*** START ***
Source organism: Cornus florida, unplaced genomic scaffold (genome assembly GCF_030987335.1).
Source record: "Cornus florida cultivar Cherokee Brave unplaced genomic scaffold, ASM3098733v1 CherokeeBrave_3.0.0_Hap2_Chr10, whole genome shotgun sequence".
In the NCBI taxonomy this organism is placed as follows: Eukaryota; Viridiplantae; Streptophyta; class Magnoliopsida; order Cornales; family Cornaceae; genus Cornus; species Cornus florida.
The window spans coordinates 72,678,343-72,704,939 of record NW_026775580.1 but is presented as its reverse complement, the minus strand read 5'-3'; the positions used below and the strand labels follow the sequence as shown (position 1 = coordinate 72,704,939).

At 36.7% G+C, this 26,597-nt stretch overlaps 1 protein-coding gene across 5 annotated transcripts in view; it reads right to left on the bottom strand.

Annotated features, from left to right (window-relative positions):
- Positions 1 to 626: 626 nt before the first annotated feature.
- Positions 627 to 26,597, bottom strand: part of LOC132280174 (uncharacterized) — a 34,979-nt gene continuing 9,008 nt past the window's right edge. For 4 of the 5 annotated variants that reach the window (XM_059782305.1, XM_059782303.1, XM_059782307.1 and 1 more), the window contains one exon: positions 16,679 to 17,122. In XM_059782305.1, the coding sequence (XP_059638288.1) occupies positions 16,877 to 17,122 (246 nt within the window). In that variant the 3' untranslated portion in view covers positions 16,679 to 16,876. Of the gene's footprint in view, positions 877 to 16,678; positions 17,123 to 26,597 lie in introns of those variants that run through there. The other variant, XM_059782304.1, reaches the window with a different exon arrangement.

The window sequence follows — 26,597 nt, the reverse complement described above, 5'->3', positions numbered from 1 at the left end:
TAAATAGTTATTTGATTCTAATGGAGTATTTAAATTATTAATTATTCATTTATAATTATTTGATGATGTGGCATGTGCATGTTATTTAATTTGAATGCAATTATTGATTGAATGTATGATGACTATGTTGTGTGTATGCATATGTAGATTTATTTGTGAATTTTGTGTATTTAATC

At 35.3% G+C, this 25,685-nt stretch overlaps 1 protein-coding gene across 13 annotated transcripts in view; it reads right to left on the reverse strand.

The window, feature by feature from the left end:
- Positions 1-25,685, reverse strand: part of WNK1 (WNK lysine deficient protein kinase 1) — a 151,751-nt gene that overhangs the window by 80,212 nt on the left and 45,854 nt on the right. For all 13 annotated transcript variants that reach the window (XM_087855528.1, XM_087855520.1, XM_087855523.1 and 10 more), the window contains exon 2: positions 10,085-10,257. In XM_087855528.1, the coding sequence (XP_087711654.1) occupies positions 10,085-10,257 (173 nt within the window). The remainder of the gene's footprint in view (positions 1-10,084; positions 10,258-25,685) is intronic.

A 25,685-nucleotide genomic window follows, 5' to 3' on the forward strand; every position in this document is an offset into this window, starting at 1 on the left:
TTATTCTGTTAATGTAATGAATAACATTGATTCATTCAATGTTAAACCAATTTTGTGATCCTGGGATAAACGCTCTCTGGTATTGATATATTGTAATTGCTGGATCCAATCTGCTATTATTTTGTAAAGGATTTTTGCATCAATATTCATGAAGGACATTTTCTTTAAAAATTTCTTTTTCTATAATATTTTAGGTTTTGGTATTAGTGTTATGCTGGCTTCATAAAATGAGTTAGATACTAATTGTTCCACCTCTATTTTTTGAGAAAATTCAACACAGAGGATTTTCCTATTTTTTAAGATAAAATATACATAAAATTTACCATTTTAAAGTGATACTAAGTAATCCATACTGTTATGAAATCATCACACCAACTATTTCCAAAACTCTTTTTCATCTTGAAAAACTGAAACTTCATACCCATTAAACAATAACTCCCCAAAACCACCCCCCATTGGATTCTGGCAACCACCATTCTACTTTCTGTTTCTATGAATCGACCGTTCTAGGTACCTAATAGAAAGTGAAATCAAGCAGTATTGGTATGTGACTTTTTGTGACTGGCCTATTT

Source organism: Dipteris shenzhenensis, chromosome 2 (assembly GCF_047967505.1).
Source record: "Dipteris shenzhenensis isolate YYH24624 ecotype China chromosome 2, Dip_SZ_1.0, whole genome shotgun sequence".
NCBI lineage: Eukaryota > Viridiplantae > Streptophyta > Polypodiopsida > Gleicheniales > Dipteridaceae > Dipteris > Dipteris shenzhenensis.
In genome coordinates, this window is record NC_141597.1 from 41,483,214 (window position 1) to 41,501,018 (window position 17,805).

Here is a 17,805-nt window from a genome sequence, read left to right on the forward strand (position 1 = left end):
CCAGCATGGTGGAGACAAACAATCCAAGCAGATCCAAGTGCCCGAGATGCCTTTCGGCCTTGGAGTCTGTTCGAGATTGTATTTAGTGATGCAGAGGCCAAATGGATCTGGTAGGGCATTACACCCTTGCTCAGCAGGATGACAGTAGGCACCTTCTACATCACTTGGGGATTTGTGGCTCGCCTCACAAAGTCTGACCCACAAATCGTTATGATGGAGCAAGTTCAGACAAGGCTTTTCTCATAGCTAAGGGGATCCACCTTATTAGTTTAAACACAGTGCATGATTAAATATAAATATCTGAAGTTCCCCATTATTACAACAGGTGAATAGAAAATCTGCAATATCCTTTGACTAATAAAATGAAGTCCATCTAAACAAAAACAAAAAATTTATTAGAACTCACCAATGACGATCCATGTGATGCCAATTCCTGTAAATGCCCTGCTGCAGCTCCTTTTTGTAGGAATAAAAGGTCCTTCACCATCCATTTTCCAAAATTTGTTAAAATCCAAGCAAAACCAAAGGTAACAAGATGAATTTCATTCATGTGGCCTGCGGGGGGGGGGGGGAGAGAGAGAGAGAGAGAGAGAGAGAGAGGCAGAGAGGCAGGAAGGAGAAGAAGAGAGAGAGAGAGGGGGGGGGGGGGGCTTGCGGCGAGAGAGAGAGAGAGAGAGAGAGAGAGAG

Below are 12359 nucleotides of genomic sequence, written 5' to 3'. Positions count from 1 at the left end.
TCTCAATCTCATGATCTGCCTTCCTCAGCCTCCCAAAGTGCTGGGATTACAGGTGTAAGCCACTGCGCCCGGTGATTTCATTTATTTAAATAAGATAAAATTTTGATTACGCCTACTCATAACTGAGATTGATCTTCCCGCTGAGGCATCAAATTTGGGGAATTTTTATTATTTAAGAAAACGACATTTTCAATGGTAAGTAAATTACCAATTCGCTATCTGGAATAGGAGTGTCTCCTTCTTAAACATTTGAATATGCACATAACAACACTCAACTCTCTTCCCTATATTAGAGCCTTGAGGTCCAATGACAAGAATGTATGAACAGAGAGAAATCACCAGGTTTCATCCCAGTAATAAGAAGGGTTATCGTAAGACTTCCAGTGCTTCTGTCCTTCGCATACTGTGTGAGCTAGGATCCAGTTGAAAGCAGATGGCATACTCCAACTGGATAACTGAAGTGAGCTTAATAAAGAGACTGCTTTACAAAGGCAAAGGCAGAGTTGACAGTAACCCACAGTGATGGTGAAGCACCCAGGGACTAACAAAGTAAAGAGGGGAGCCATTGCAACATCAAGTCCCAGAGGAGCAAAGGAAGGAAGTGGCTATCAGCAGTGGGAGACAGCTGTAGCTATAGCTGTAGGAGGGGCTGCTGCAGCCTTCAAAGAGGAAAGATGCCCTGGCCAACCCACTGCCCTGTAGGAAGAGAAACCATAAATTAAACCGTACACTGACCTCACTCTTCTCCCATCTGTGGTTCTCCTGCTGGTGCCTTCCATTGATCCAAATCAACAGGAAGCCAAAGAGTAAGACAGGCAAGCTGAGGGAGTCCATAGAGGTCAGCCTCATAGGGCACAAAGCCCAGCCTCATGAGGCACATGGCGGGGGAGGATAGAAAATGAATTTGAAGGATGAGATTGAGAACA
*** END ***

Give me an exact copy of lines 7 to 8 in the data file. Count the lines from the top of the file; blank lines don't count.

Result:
- Positions 1 to 626: 626 nt before the first annotated feature.
- Positions 627 to 26,597, bottom strand: part of LOC132280174 (uncharacterized) — a 34,979-nt gene continuing 9,008 nt past the window's right edge. For 4 of the 5 annotated variants that reach the window (XM_059782305.1, XM_059782303.1, XM_059782307.1 and 1 more), the window contains one exon: positions 16,679 to 17,122. In XM_059782305.1, the coding sequence (XP_059638288.1) occupies positions 16,877 to 17,122 (246 nt within the window). In that variant the 3' untranslated portion in view covers positions 16,679 to 16,876. Of the gene's footprint in view, positions 877 to 16,678; positions 17,123 to 26,597 lie in introns of those variants that run through there. The other variant, XM_059782304.1, reaches the window with a different exon arrangement.